As far as alternative publishing, I’ve never done it, so I can’t say much about it except – I doubt I ever would. Conventional publishing is a difficult road in many ways – and I don’t mean just getting a book deal. These days, much of the publicity is left in the author’s hands. Fortunately, I’ve found that the name, Simon and Schuster, opens many a door. I doubt I’d have much success in that area if I self-published. In addition, writing books will not make you rich (unless you become a Steven King or J.K.Rowling) – even with a conventional publisher. I have yet to meet anyone who has done anything but lose money while self-publishing.
How do you find or make time to write?
With three kids and, until recently, a number of part-time jobs, it hasn’t been easy. I write in small bursts. Luckily, I write quickly. I try to go somewhere away from my house so I’m not distracted by dishes and laundry and the television and my bed – which calls my name and says, “Nap!” When I’m on a tight deadline, I go to a hotel, alone, for a night or two and write till all hours of the morning.
What was the inspiration for your latest book?
When I was sixteen, a boy I loved very much passed away. Since he died, I have wondered “What if he’d lived?” Would we still be in each other’s lives? Would we be friends? Would we be just Facebook friends? Would he have the career he dreamed of as a teenager? Would he have had a family? How would the lives of his family have changed if he’d never died?
I think I’ve been writing this story, in my mind, for the past twenty-five years.
What’s next for you?
I’m super excited about what’s coming up next. My new novel, The Plan, is due to be released on September 20, 2016. It’s available for pre-order now! Here’s the description:
Claire Matthews’ entire world—the one she shared with her husband and three children—shattered into a million pieces on a dark, winter road the day after Christmas. The only survivor of a brutal car crash that claimed the life of her entire family, she struggles to find a reason to wake up each morning.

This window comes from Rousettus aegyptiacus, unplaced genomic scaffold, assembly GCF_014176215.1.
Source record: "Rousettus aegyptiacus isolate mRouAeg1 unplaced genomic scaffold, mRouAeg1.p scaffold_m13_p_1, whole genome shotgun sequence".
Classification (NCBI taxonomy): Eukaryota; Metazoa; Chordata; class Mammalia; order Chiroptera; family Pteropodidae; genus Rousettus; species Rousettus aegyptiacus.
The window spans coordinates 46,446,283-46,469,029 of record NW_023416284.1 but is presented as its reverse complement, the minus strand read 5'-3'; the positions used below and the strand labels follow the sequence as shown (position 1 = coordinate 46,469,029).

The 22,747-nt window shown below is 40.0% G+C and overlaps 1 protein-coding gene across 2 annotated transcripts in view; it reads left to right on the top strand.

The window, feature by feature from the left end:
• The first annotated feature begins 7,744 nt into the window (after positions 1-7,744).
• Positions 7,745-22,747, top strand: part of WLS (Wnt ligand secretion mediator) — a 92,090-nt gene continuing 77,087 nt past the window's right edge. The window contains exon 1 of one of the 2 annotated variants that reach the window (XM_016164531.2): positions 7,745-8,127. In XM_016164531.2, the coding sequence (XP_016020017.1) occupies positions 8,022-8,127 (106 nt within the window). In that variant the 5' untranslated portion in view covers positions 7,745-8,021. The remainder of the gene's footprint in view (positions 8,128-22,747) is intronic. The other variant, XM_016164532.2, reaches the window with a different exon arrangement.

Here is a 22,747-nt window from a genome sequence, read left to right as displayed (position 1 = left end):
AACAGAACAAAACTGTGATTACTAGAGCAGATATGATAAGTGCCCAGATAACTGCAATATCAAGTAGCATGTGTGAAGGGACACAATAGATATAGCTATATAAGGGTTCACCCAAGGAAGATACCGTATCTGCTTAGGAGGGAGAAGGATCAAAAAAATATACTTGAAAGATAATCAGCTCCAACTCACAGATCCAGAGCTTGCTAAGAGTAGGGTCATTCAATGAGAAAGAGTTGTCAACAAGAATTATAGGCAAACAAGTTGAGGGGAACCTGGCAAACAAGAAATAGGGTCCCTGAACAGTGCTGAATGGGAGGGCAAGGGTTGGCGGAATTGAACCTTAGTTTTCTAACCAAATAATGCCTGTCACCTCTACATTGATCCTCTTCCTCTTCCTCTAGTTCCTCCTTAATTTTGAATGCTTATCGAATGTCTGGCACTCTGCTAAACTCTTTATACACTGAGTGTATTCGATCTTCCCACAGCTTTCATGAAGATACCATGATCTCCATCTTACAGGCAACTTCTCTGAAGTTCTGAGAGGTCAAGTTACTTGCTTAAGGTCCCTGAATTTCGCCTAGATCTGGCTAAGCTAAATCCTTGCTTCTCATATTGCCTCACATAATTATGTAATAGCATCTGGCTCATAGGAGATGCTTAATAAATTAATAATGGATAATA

On the other side of the Atlantic, Irishman Callum Fitzgerald’s actual birth was deemed a tragedy. Born a trilateral amputee, no one expected his life to amount to anything. Now in his thirties, Callum has defied the odds. Victorious over his own limitations, he’s built a life and a career around encouraging others to find a purpose for their pain. He assures the tens of thousands who flock from all around the world to hear his inspirational message that nothing occurs by happenstance; there’s always a greater plan.
Claire and Callum. Two individuals with seemingly little in common. Separated by years, physical abilities, and half a world. Yet, their lives unexpectedly converge, thus beginning a love story so profound and enduring, it turns the darkest tragedies into spectacular triumphs.
In this entertaining and thought-provoking novel, a thirty-something woman wakes up one day to discover her long-lost love has come back to life. But is this new reality truly the answer to her heart’s desires?
Despite her great life in New York City as a prestigious book editor, Meade Peterson can’t shake the heartache of losing her high school sweetheart. Fifteen years after his death, she still thinks about all the things—love, family, happiness—she’ll never have, now that Daniel’s gone. That is, until a new man, Tanner, enters Meade’s life and brings her the kind of joy she hasn’t experienced in years. She’s torn, though, over whether she can bear giving her heart away again. Taking time to reflect, Meade returns to her hometown of Austin for what should be a relaxing visit—but instead, she becomes the victim of a violent crime.
Upon waking from her real-life Texas nightmare, Meade finds herself in another world where she doesn’t recognize anything, until she realizes the man in bed beside her isn’t a stranger—it’s Daniel. Meade has awakened into an alternate existence where Daniel is very much alive, and has been part of her life for the past fifteen years.
Meade can’t believe her good fortune—she’s finally experiencing the life she’s always wanted! Or is she? As Meade quickly learns, if one thing in your life changes, nothing else may stay the same. And now she’s forced to face the question: Is what she’s gained worth what she’s destined to lose?